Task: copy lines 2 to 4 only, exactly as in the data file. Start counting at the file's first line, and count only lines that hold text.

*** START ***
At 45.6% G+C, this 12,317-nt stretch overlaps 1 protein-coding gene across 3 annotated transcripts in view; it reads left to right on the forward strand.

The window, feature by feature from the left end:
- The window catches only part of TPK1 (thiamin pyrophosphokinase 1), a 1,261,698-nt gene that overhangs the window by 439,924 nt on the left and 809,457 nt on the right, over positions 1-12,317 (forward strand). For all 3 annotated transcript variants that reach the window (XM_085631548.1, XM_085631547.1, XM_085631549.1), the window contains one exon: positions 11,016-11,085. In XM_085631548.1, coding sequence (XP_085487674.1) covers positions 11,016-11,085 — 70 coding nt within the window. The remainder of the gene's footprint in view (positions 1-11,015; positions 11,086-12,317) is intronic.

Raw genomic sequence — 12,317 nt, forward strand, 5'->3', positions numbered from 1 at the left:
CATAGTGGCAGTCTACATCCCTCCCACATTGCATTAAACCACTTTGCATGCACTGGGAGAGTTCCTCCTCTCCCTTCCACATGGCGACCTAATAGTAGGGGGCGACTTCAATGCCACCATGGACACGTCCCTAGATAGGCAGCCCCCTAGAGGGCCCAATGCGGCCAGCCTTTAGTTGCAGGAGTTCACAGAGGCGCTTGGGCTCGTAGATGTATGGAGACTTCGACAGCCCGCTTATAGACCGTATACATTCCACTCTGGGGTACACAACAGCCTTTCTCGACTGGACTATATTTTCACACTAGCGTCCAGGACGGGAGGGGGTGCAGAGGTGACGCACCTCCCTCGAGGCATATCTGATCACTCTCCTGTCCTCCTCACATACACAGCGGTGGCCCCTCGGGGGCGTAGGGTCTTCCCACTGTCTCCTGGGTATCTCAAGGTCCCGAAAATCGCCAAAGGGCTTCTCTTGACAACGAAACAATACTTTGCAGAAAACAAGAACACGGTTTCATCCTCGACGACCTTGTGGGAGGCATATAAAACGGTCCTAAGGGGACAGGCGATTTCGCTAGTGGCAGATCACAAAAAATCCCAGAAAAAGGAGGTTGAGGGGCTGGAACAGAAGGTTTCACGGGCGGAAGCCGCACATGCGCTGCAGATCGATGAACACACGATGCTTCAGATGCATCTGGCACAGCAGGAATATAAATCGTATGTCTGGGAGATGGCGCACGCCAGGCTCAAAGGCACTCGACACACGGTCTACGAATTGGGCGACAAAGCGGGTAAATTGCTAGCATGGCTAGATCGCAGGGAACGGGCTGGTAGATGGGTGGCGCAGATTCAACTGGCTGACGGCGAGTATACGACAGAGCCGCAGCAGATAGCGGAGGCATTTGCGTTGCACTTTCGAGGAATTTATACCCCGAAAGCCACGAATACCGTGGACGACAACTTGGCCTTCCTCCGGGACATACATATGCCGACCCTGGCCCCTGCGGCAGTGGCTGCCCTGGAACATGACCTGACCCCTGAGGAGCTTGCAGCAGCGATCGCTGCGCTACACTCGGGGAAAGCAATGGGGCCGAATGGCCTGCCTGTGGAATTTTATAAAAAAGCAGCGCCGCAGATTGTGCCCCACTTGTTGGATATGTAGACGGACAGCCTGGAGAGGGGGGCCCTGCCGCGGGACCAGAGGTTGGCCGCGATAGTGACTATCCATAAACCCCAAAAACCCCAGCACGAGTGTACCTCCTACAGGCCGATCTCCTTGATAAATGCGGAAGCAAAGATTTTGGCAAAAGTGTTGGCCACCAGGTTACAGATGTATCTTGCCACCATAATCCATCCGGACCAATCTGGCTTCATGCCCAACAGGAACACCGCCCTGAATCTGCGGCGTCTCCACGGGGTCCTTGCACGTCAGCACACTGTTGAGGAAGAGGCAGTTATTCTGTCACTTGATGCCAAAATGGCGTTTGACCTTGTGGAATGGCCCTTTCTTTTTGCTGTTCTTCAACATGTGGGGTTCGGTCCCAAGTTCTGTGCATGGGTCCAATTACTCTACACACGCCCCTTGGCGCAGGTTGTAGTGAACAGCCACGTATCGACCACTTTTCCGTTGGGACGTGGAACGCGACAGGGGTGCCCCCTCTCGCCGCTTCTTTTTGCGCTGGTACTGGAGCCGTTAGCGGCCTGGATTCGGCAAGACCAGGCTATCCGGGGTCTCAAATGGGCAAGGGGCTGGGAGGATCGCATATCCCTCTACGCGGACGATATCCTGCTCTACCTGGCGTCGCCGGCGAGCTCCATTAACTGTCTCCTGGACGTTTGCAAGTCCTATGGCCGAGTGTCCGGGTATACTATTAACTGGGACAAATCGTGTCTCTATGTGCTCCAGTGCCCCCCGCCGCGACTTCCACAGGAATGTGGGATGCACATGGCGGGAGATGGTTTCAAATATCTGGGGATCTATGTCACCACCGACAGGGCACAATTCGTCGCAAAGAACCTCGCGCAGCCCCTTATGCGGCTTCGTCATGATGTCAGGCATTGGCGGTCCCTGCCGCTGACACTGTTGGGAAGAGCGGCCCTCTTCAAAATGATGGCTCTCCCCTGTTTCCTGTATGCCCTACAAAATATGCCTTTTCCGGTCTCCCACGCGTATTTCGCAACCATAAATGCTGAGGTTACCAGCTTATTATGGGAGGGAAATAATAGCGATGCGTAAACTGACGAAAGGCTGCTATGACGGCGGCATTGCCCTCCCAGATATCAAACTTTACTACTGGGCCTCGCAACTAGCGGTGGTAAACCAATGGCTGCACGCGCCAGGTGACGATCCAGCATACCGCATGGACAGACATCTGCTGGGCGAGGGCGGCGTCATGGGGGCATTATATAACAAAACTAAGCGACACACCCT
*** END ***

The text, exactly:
The window, feature by feature from the left end:
- The window catches only part of TPK1 (thiamin pyrophosphokinase 1), a 1,261,698-nt gene that overhangs the window by 439,924 nt on the left and 809,457 nt on the right, over positions 1-12,317 (forward strand). For all 3 annotated transcript variants that reach the window (XM_085631548.1, XM_085631547.1, XM_085631549.1), the window contains one exon: positions 11,016-11,085. In XM_085631548.1, coding sequence (XP_085487674.1) covers positions 11,016-11,085 — 70 coding nt within the window. The remainder of the gene's footprint in view (positions 1-11,015; positions 11,086-12,317) is intronic.

Raw genomic sequence — 12,317 nt, forward strand, 5'->3', positions numbered from 1 at the left: